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Please use this identifier to cite or link to this item: http://hdl.handle.net/123456789/1915

Title: Studies on black pod disease of cocoa: Evaluation of cocoa-based media for culturing Phytophthora Palmivora and Investigations into the seed borne nature and seed to seedling transmission of the pathogen
Authors: Frimpong, Margaret
Issue Date: 22-Nov-2004
Series/Report no.: 3719;
Abstract: To demonstrate seed borne nature of Phytophthora and seed to seedling transmission of the Phytophthora fungus, a medium that would facilitate detection of the fungus in cocoa seeds and seedling tissues was needed. Six agar media, viz green cocoa pod husk agar (GCPA), ripe cocoa pod husk agar (RCPA), green cocoa bean agar (GCBA), ripe cocoa bean agar (RCBA), green cocoa mucilage agar (GCMA) and ripe cocoa mucilage agar (RCMA) were prepared from scratch and evaluated for clarity and capacity to support mycelia growth and sporulation of Phytophthora palmivora. Oatmeal agar (OMA), potato-dextrose agar (PDA), vegetable 8-juice agar (V8JA) and pineapple crown agar (PCA) were included as controls. Based on media characteristics and the fungal growth parameters studied, the GCMA was adjudged the best. Formulation of some cocoa-based media into dehydrated readily utilizable forms was attempted. Dehydrated media were prepared from the placenta and seed mucilage of green mature pods by oven-drying pieces at 70 ° C for 6 h, milling the resulting flakes and sieving to obtain a fine powder. Four powder concentrations viz 0, 1, 2 and 3% in water (wt: vol) were prepared and agar and calcium carbonate respectively added at 2% (wt: vol), and 2.5% (wt: wt). The media were autoclaved and evaluated in Petri plates for clarity and for capacity to support growth and sporulation of P. palmivora. At the same powder concentration, media prepared from the placenta supported significantly higher (P 0.05) radial growth of the test fungus (5.59-7.10mm/day) than media prepared from mucilage powder (4.55-6.18 mm/day). Aerial mycelia growth improved slightly as powder concentration increased but media clarity decreased. Media incorporating 2% placenta powder, 2,5% calcium carbonate and 2% agar prepared by boiling and filtering with cheese cloth before autoclaving gave the best result and is recommended of culturing P. palmivora. The seed borne nature of Phytophthora in cocoa was studied by assaying seeds from healthy and diseased cocoa pods on GCMA. Seed transmission was studied by artificially inoculating visually healthy seeds with P. palmivora, and sowing in 200m1 plastic cups. Parts of the resulting seedlings were assayed for the fungus on GCMA. Mature seedlings from a farmer’s nursery and seedlings from seeds of naturally diseased pods were also assayed. All 1028 seeds from healthy pods were free of Phytophthora. In contrast, 63% of seeds from diseased pods harboured the fungus. Detection of Phytophthora from the various components of infected seeds was highest for the mucilage/testa (57% detection frequency) followed by the embryo (38%) and then the cotyledon (37%). Detection of the fungus decreased when seeds were obtained further away from the symptomatic portion of the pod. Phytophthora palmivora was detected in rhizosphere soils, roots, stem bases, undetached cotyledons and testas of undetached cotyledons of seedlings from artificially infected seeds. It was absent from the middle and upper portions of stems as well as from leaves of such seedlings. Similar results were obtained with naturally infected seeds. The fungus was neither detected in farmer seedlings nor in seedlings of uninoculated seeds. It is concluded that systemic transmission of Phytophthora from the cocoa seed to the leaves of seedlings is impossible. It appears that infected seeds, when sown, release inocula of Phytophthora into the soil and these soil inocula then infect the roots and the stem base of the emerging seedling through contact (non-systemic transmission). This, however, is unlikely to occur at the farm level since farmers in Ghana plant seeds from visually clean pods.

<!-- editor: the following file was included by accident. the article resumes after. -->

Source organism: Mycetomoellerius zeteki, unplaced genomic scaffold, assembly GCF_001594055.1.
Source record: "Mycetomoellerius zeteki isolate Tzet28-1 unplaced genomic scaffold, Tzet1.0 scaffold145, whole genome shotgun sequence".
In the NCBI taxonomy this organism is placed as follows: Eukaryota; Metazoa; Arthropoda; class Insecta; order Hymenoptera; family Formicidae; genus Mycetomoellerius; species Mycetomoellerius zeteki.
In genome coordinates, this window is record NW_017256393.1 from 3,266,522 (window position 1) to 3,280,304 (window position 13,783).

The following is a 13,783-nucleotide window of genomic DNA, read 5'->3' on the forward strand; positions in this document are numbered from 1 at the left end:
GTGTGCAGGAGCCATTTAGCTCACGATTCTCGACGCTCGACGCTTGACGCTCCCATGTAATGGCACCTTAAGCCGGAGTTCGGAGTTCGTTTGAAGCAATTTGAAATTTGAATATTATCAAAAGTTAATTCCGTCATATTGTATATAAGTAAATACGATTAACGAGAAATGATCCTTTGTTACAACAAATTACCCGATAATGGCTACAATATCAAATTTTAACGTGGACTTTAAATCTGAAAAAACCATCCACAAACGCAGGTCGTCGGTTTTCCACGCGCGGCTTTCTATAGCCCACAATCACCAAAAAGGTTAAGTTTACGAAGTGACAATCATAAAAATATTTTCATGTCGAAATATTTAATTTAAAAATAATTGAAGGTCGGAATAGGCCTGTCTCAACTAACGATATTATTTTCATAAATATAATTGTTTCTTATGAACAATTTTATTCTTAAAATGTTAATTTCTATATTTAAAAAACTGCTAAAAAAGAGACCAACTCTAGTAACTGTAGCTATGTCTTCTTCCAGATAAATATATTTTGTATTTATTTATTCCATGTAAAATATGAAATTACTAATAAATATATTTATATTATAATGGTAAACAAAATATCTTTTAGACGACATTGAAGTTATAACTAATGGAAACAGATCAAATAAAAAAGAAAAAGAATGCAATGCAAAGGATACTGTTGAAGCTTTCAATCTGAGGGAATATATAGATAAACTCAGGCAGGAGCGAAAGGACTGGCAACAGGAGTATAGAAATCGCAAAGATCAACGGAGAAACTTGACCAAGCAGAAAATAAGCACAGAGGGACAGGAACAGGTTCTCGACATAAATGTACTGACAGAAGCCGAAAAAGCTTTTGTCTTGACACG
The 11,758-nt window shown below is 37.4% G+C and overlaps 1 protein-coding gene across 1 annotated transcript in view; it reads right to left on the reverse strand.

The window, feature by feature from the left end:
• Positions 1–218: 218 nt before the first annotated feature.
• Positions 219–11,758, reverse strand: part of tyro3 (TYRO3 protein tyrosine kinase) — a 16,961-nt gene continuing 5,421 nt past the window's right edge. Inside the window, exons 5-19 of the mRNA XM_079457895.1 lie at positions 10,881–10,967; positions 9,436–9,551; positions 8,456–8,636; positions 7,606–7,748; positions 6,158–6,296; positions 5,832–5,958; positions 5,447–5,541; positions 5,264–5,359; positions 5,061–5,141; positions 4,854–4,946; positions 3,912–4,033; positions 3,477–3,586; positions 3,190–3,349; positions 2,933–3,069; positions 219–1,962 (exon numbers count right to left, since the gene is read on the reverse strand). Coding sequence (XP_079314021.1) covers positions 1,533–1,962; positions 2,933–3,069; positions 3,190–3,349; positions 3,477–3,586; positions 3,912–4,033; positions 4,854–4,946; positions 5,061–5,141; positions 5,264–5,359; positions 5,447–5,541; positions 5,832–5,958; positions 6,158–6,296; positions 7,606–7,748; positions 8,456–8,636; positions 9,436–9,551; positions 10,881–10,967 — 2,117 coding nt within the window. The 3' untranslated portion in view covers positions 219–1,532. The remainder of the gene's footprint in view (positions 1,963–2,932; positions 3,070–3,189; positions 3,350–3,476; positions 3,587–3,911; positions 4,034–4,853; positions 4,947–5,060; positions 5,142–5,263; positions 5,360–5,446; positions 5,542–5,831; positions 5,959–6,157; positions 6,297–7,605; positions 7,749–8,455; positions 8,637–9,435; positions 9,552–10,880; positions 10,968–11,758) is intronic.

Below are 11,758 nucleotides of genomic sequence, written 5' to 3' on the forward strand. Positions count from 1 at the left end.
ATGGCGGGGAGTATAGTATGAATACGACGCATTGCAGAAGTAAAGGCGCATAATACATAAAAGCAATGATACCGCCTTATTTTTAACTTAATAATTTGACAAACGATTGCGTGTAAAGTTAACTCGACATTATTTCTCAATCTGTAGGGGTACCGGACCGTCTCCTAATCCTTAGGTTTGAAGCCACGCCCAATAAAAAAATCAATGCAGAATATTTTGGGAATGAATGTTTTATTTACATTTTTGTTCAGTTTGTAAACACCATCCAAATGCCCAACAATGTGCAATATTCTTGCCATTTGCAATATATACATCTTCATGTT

Description: A thesis submitted to the School of Graduate Studies, Kwame Nkrumah University of Science and Technology, Kumasi, Ghana in partial fulfilment of the requirements for the award of the degree of Master of Science in Crop Protection (Plant Pathology Option), 2004
URI: http://hdl.handle.net/123456789/1915
Appears in Collections:College of Agric and Natural Resources

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